There were not many surprises for me in the last election. People keep saying that things are changing, but they seem like the same old corruption to me. I was told after some personal disappointments that I should write a fun post. I don’t know at this point what that would be, but I have a lot of fun poking fun at corrupt politicians.
So let’s get started on three reasons Stitt’s reelection irritates a Tired Blogger.
- Oklahoma does not care about honesty.
- Oklahoma basically told teachers and our children to go kick rocks.
- Oklahomans listen more to social media than to the candidates themselves, and that only exacerbates our other profound problems.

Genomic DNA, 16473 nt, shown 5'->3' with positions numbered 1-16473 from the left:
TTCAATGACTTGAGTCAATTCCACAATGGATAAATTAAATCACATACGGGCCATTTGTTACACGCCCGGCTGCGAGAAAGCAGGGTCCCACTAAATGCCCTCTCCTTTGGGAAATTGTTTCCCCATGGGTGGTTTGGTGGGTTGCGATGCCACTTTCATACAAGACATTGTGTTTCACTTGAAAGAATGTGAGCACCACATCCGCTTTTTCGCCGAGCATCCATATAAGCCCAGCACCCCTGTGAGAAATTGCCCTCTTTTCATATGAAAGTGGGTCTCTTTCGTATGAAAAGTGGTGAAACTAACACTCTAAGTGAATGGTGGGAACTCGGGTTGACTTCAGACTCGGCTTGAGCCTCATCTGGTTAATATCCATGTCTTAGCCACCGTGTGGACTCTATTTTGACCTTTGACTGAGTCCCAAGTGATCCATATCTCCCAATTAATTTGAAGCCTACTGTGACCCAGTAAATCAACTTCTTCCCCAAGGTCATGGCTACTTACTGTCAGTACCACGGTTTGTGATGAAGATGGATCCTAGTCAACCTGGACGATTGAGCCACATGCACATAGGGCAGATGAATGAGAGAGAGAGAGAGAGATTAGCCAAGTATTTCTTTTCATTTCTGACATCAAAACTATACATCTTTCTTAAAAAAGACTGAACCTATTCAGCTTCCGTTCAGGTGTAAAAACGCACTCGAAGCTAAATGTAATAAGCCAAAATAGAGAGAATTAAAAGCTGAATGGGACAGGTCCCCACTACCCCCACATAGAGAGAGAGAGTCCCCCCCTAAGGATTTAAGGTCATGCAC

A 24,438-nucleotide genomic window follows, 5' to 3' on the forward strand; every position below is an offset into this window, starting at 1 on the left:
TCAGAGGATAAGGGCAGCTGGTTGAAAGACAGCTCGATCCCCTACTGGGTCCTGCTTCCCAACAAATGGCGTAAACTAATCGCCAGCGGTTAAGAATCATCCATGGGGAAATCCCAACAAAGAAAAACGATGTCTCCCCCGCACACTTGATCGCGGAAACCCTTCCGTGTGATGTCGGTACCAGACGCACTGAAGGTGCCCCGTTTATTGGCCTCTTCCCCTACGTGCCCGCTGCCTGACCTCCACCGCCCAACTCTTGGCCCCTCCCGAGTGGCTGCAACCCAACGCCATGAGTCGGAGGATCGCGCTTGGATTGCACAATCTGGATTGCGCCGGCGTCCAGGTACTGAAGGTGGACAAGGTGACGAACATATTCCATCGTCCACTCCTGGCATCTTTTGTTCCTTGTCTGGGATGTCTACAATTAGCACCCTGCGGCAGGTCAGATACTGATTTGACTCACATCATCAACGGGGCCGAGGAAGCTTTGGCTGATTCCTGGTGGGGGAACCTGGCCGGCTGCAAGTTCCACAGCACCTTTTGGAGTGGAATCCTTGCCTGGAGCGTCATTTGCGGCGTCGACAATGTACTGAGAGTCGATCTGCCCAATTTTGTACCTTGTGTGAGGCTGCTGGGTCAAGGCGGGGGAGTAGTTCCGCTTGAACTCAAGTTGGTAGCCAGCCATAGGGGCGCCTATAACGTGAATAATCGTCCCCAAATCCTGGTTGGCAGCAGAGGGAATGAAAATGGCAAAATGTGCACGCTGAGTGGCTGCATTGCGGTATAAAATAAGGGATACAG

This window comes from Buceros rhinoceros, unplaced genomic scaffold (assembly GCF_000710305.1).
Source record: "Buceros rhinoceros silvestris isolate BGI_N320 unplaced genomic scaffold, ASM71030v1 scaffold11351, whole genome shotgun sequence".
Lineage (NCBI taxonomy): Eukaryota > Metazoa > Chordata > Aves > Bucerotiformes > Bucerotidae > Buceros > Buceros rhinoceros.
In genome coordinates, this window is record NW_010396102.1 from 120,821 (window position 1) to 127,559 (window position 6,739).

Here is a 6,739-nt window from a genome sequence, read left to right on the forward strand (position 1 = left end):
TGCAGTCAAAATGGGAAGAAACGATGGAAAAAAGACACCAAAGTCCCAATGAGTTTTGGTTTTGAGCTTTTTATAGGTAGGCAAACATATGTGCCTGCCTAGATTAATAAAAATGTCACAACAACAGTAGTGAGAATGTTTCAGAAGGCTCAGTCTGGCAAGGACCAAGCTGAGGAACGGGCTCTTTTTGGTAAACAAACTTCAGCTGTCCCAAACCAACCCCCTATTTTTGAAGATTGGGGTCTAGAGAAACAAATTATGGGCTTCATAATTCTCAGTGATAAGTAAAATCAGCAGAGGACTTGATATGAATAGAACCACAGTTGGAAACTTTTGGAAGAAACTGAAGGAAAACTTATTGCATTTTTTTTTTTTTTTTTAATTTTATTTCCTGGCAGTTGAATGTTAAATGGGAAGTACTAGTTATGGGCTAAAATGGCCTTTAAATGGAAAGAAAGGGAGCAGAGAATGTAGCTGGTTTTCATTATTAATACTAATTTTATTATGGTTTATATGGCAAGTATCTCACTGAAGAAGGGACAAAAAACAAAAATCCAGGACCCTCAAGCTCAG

Let’s begin the roasting.
I may be alienating some of my readers here, but I’m not terribly proud of my state tonight. I’ll try to be objective here, but I’m already emotional from personal stuff, and the election didn’t help.
Let me explain. I don’t have anything against anyone who voted for Stitt because they researched and found that they found Stitt’s ideology to fit better than Joy’s. I don’t have anything against anyone who saw a few mud-slinging ads linking Joy to Biden and voting because “Biden is bad.” But if you read the next two articles and still would vote for him “just because he is Republican,” you my fellow Oklahoman, are a big part of what is wrong with the whole fricken’ country.
I take my information about Stitt’s honesty from these websites:
Oklahomawatch.org tells us there have been several instances of misspending, “much of it from no-bid contracts.” Here is their list of examples:
- A no-bid contract for pandemic school supplies worth $8 million.